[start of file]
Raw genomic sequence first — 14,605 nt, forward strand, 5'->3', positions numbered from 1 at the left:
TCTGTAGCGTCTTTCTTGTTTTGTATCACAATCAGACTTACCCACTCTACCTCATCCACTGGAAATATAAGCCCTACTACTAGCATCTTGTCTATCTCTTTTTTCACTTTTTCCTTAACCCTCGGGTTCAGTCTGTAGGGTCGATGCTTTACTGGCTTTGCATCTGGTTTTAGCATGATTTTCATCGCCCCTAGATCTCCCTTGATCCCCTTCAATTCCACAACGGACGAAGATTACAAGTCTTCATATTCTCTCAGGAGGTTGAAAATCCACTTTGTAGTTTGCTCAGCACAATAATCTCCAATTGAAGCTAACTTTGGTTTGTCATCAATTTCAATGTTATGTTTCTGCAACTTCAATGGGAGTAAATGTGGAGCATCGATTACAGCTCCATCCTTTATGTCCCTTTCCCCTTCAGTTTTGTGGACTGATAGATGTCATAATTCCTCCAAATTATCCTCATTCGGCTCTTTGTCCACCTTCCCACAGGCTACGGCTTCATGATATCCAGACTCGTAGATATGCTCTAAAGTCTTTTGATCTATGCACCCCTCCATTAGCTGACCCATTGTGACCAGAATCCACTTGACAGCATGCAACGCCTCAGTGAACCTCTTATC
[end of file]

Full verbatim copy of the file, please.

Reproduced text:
Raw genomic sequence first — 14,605 nt, forward strand, 5'->3', positions numbered from 1 at the left:
TCTGTAGCGTCTTTCTTGTTTTGTATCACAATCAGACTTACCCACTCTACCTCATCCACTGGAAATATAAGCCCTACTACTAGCATCTTGTCTATCTCTTTTTTCACTTTTTCCTTAACCCTCGGGTTCAGTCTGTAGGGTCGATGCTTTACTGGCTTTGCATCTGGTTTTAGCATGATTTTCATCGCCCCTAGATCTCCCTTGATCCCCTTCAATTCCACAACGGACGAAGATTACAAGTCTTCATATTCTCTCAGGAGGTTGAAAATCCACTTTGTAGTTTGCTCAGCACAATAATCTCCAATTGAAGCTAACTTTGGTTTGTCATCAATTTCAATGTTATGTTTCTGCAACTTCAATGGGAGTAAATGTGGAGCATCGATTACAGCTCCATCCTTTATGTCCCTTTCCCCTTCAGTTTTGTGGACTGATAGATGTCATAATTCCTCCAAATTATCCTCATTCGGCTCTTTGTCCACCTTCCCACAGGCTACGGCTTCATGATATCCAGACTCGTAGATATGCTCTAAAGTCTTTTGATCTATGCACCCCTCCATTAGCTGACCCATTGTGACCAGAATCCACTTGACAGCATGCAACGCCTCAGTGAACCTCTTATC